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When Howard Schultz returned to Starbucks as CEO in 2008, he called up Keith Yamashita, the founder and chairman of consultancy SYPartners.Yamashita had already worked with big names in business — including Steve Jobs, and companies like Nike, Gap, P&G — on how to revitalize their brands and restore morale, and Schultz was looking for a miracle worker.
We recently spoke with Yamashita about how he helped Schultz turn Starbucks around during the darkest days of the recession. “We worked side-by-side with Howard and committed to doing a deep analysis of what’s really going on,” he says. “His main hypothesis was that Starbucks had wandered from its core essential character.”
One of the first things Schultz did was corral all the top executives into a loft in Downtown Seattle. They were told not to bring anything. When they got there, each person was given an iPod and a card that said, “What’s required to reinvent an icon?” The room was covered with Beatles paraphernalia, and on the iPods were all the songs the Beatles ever created. After two hours, Schultz asked the executives what they could do to reinvent Starbucks — beginning with the question, “What makes the company unique?” Management ultimately re-wrote the mission statement “at every level of the business,” says Yamashita.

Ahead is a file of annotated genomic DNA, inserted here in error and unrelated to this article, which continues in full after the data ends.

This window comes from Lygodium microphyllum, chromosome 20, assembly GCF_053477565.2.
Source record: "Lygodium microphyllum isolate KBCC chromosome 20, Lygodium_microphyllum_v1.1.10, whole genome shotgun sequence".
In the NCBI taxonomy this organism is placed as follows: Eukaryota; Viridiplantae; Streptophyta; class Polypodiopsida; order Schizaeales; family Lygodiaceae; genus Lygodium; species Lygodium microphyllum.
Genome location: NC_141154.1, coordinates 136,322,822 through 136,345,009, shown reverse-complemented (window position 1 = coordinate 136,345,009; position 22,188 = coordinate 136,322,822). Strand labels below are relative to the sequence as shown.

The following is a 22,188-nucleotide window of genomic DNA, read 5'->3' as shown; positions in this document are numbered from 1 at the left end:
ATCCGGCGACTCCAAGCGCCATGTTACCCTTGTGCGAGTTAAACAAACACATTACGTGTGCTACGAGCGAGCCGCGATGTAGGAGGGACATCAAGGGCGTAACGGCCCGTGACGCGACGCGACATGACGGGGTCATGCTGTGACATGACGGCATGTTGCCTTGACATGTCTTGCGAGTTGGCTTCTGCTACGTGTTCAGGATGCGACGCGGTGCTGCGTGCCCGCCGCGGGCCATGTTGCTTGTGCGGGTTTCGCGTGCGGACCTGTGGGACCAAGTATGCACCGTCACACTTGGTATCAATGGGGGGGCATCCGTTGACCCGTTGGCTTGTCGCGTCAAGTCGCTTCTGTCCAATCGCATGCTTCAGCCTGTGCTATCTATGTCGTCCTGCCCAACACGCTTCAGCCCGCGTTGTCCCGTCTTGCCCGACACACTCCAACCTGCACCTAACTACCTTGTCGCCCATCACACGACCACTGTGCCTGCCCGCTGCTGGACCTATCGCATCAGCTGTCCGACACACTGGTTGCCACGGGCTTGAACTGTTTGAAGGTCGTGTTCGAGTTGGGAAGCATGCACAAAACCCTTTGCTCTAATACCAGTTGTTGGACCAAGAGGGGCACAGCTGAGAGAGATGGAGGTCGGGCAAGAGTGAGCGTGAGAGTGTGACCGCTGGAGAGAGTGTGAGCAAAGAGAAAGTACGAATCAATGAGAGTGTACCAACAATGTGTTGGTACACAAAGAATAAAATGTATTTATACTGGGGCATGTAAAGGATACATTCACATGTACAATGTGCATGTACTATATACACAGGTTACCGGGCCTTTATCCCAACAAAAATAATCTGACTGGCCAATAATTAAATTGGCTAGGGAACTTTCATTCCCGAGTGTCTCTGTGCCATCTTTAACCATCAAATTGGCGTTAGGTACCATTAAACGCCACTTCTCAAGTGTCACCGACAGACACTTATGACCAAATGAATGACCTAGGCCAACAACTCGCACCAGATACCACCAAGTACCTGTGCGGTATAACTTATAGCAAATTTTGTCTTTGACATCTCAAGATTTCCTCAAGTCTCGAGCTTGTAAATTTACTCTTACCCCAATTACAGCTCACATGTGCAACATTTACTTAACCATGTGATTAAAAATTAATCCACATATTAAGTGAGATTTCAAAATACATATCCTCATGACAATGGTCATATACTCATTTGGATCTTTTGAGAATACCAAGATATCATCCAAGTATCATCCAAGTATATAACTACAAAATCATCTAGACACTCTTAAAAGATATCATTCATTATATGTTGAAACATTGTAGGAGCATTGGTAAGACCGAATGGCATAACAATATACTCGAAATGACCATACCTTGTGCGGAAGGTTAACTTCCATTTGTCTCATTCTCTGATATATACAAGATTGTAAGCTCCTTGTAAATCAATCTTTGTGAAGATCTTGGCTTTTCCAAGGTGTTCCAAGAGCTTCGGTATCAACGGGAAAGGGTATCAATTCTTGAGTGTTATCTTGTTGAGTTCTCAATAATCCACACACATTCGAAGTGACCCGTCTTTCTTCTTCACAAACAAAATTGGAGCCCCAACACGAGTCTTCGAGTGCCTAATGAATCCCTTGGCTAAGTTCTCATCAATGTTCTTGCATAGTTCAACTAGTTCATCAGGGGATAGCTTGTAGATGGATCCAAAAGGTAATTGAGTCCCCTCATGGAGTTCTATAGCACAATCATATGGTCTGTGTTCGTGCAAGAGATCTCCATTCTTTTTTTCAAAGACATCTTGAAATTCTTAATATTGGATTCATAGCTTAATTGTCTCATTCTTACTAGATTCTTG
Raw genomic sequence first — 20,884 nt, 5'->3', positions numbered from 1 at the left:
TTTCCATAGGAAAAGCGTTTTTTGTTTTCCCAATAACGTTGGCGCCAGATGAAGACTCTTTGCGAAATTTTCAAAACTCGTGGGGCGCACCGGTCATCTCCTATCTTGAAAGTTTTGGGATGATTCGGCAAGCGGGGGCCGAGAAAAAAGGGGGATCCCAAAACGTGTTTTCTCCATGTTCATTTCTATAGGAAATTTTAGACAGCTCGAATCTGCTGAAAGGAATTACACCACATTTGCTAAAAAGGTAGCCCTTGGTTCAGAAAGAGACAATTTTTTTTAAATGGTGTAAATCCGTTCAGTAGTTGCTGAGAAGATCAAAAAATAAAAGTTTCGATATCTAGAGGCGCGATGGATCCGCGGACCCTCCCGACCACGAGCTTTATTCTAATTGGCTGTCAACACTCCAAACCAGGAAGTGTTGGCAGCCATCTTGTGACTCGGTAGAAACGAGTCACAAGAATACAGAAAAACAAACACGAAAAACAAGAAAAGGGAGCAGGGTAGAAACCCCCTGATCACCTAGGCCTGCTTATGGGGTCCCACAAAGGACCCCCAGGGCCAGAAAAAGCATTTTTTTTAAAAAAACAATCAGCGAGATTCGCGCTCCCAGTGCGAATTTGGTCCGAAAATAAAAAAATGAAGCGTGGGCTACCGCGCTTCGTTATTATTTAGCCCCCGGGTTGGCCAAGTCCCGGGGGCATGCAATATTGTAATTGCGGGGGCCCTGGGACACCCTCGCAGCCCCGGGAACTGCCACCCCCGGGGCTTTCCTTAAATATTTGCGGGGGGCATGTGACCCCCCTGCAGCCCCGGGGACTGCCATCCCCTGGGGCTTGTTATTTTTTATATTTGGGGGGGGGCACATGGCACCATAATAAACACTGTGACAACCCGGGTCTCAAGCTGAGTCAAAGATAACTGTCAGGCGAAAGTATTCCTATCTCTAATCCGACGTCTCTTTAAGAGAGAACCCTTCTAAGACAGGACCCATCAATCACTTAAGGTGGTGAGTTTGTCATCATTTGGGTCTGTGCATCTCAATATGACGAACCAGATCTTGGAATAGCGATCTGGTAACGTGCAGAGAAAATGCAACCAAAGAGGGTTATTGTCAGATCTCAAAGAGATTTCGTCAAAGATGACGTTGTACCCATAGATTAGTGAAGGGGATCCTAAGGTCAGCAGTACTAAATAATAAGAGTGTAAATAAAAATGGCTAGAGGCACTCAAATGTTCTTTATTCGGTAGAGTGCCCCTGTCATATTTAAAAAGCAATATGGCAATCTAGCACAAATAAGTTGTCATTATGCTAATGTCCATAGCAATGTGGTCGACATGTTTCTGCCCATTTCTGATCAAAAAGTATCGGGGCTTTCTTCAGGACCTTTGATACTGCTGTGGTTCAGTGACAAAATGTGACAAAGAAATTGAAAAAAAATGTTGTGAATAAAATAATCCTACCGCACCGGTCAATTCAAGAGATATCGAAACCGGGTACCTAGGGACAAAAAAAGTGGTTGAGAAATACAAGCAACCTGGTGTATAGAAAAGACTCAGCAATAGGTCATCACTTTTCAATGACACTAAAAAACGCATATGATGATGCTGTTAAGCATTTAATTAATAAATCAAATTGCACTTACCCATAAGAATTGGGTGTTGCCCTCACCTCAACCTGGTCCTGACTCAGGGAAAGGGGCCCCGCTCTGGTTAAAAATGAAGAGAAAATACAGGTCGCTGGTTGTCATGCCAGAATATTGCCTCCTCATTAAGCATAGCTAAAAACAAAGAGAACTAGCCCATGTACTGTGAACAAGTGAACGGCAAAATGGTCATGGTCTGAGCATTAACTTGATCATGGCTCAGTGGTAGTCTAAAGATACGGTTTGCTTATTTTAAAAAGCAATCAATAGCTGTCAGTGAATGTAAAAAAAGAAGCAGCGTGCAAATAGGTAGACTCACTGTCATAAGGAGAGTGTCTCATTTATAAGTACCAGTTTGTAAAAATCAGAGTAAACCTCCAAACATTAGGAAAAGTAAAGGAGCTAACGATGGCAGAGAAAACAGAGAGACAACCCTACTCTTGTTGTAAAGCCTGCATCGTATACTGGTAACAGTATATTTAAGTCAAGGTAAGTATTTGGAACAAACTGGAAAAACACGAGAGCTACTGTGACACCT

Schultz also detailed this pivotal moment in his book, “Onward: How Starbucks Fought For Its Life Without Losing Its Soul“:
Using The Beatles as a metaphor for an iconic brand was, I thought, brilliant. It swept us into a creative process, providing fresh context for us to examine and speak about ourselves and the company. Most of us were enthused (although I noticed a few who were lost or rolling their eyes at the exercise) …
We considered other brands that had also evolved, some radically, but had still preserved their stature, some even after taking a hit. Brands such as Apple, Gucci, Mini Cooper. Even New York City.
Yamashita says that Schultz figured out the one key thing every great leader knows. “First, you must have a sense of purpose,” he says. “That’s what Steve Jobs taught me. The belief that what we are doing will make a difference in the world. Great teams understand the forces with and against them — what stands in the way.”
Yamashita’s team also helped orchestrate Starbucks’ huge conference for 12,000 store managers in New Orleans a few months later, which Schultz credits in his book as being a crucial part of the company’s turnaround strategy.
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